Jeanette LeBlanc was crabbing with her friends and family on the Louisiana coast in September when she contracted the infection, KLFY reported.
LeBlanc and her friend Karen Bowers picked up some raw oysters in a Westwego market for a treat. The two women ate about two dozen raw oysters each before LeBlanc became ill, Bowers said.
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Bowers said her friend looked like she developed an allergic reaction.
“An allergic reaction of sorts, that’s what I would call it. That’s what we thought,” Bowers told KLFY.
Two days later, LeBlanc’s condition worsened and doctors informed her that she had vibrio.
LeBlanc’s partner, Vicki Bergquist, explained vibrio to KLFY.
“It’s a flesh-eating bacteria. She had severe wounds on her legs from that bacteria,” Bergquist said.
The Centers for Disease Control and Prevention stated eating raw oysters “can increase the chance you will get sick with vibriosis.” The CDC said people can also become infected with the bacteria after going swimming in warm seawater with an open wound.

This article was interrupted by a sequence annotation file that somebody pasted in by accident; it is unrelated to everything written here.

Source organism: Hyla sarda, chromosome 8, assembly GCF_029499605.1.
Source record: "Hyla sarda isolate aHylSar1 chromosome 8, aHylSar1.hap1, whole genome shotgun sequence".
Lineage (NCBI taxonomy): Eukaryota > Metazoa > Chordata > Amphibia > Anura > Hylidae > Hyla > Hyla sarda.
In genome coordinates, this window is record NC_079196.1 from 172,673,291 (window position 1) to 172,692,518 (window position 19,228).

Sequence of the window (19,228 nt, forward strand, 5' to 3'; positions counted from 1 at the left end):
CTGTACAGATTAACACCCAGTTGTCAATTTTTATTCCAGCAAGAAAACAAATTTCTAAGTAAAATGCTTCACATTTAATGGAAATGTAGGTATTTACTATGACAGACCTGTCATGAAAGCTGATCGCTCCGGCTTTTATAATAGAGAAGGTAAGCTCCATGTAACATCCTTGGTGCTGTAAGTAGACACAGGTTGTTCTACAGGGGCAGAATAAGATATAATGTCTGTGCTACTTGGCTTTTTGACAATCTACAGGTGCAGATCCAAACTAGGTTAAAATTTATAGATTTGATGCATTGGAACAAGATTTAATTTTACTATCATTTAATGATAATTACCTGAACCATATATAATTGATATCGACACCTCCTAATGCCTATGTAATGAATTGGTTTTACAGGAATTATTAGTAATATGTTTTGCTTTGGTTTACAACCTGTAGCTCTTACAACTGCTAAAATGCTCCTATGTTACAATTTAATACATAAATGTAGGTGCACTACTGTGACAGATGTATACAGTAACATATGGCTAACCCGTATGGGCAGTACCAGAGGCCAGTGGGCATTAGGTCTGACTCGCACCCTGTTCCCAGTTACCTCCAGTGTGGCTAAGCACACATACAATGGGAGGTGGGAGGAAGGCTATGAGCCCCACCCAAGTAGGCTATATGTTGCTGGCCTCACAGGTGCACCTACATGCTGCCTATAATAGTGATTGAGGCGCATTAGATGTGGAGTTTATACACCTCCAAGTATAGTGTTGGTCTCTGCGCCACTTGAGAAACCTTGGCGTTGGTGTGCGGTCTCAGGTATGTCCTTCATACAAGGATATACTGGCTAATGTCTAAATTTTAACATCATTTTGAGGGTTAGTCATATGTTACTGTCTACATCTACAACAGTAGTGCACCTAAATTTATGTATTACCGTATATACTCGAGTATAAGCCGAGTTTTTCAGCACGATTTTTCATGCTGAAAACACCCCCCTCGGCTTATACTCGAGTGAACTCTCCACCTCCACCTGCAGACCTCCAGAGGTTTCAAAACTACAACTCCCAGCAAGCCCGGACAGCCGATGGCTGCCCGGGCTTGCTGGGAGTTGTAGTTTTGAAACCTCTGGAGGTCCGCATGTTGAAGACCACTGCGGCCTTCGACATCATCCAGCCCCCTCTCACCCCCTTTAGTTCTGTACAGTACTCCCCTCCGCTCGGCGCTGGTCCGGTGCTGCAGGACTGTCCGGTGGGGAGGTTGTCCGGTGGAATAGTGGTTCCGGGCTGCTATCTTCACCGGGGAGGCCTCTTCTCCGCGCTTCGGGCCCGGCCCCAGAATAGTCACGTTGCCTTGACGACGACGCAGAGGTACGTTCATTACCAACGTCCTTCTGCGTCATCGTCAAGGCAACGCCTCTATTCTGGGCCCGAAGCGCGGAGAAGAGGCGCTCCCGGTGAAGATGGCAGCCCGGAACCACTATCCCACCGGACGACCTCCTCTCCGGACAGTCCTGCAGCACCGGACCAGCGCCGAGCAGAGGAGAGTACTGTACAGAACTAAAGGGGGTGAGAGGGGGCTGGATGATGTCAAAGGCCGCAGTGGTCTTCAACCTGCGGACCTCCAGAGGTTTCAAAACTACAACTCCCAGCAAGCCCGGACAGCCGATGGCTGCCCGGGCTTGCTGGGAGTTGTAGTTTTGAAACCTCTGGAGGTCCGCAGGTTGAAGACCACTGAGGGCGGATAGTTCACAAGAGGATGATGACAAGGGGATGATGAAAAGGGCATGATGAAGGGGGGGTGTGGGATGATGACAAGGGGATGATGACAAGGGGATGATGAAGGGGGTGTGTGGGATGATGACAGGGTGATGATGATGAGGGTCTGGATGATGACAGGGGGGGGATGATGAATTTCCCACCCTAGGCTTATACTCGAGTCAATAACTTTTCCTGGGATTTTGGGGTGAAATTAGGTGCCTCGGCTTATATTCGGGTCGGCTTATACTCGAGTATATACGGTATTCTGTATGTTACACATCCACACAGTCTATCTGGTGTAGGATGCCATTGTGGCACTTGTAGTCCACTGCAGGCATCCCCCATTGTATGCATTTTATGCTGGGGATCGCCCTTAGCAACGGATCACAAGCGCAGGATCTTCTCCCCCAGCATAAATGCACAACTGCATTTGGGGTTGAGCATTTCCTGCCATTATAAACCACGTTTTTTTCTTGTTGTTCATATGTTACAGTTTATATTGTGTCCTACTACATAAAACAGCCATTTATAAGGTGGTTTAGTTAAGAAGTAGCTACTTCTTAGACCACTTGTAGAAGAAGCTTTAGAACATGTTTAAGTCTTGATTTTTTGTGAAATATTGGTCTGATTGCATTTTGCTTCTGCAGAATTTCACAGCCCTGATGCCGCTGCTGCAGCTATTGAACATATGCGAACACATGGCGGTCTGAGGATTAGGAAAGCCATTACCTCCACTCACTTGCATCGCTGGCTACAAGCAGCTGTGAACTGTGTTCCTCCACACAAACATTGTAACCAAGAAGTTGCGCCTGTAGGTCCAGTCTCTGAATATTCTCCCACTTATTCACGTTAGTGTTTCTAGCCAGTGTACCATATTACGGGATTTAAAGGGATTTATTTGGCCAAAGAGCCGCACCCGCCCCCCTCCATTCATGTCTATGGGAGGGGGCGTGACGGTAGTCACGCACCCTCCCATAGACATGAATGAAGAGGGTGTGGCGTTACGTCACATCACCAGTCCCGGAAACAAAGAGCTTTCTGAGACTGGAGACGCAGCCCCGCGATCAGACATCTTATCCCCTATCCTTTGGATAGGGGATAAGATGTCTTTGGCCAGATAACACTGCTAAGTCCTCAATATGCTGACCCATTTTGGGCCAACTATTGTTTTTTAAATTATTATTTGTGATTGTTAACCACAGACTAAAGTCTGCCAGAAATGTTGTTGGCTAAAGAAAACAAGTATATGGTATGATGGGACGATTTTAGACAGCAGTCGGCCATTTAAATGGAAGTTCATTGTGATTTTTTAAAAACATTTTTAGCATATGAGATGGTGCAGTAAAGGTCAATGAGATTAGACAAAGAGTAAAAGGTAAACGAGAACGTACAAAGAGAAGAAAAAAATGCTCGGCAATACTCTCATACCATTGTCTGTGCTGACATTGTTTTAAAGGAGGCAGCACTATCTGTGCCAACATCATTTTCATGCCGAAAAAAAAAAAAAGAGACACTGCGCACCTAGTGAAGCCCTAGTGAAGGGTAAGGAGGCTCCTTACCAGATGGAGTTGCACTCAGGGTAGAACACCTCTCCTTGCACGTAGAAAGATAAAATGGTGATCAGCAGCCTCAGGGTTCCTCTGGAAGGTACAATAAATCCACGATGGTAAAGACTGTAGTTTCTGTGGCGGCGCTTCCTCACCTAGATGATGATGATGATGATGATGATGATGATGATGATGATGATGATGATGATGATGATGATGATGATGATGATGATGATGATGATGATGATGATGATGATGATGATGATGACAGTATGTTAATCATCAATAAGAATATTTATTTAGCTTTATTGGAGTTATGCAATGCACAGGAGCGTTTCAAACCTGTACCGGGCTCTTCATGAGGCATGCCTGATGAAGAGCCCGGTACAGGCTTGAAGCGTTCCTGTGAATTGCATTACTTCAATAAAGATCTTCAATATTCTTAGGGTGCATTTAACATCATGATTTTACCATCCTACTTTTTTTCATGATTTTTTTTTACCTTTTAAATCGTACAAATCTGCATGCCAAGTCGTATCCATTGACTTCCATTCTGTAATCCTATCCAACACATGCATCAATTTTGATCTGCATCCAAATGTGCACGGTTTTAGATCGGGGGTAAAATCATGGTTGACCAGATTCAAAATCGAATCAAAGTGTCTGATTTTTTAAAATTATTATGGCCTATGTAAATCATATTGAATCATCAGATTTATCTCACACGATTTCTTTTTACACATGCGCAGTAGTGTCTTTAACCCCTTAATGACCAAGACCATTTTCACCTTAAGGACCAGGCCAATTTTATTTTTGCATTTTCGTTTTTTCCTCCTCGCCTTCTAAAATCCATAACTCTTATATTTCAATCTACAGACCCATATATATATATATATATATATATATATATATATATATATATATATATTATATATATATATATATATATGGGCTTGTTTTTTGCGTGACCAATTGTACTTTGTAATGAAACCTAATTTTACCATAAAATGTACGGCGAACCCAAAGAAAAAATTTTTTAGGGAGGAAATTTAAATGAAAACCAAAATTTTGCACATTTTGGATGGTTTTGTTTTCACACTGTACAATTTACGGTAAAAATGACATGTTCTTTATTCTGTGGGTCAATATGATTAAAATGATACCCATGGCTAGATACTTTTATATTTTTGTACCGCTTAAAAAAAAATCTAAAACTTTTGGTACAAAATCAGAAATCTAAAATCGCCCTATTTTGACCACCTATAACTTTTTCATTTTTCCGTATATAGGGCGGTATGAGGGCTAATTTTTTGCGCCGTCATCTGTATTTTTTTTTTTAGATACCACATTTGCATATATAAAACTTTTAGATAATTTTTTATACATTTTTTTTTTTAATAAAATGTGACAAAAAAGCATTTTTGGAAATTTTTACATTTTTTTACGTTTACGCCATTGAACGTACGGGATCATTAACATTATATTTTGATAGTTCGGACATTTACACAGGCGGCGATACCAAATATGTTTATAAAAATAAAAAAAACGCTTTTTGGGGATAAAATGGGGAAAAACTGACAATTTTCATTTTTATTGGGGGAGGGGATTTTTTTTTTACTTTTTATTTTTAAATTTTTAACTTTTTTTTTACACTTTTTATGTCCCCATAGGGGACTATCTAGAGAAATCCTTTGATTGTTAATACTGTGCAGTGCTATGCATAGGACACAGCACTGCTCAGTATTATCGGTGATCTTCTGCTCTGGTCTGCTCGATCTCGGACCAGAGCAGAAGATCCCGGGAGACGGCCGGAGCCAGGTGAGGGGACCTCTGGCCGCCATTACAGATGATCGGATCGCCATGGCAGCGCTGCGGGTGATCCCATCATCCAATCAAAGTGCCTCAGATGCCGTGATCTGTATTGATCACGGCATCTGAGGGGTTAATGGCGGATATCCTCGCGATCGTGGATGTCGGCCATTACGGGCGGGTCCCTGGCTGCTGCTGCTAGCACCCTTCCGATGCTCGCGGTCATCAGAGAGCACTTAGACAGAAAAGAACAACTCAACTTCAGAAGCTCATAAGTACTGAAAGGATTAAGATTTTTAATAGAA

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LeBlanc fought the infection for 21 days but lost the battle on Oct. 15, 2017.
“I can’t even imagine going through that for 21 days. Most people don’t last,” said Bowers said.
“She was bigger than life,” Bergquist said. “She was a great person, laughed a lot, loved her family, loved her dad.”
Bowers and Bergquist told KLFY they were working on raising awareness of vibrio.
“If they really knew what could happen to them and they could literally die within 48, 36 hours of eating raw oysters, is it really worth it?” Bowers said.
“If we had known that the risk was so high, I think she would’ve stopped eating oysters,” Bergquist said.
Most infections happen between May and October and common symptoms include diarrhea, nausea, fever and chills. More severe infections can lead to death.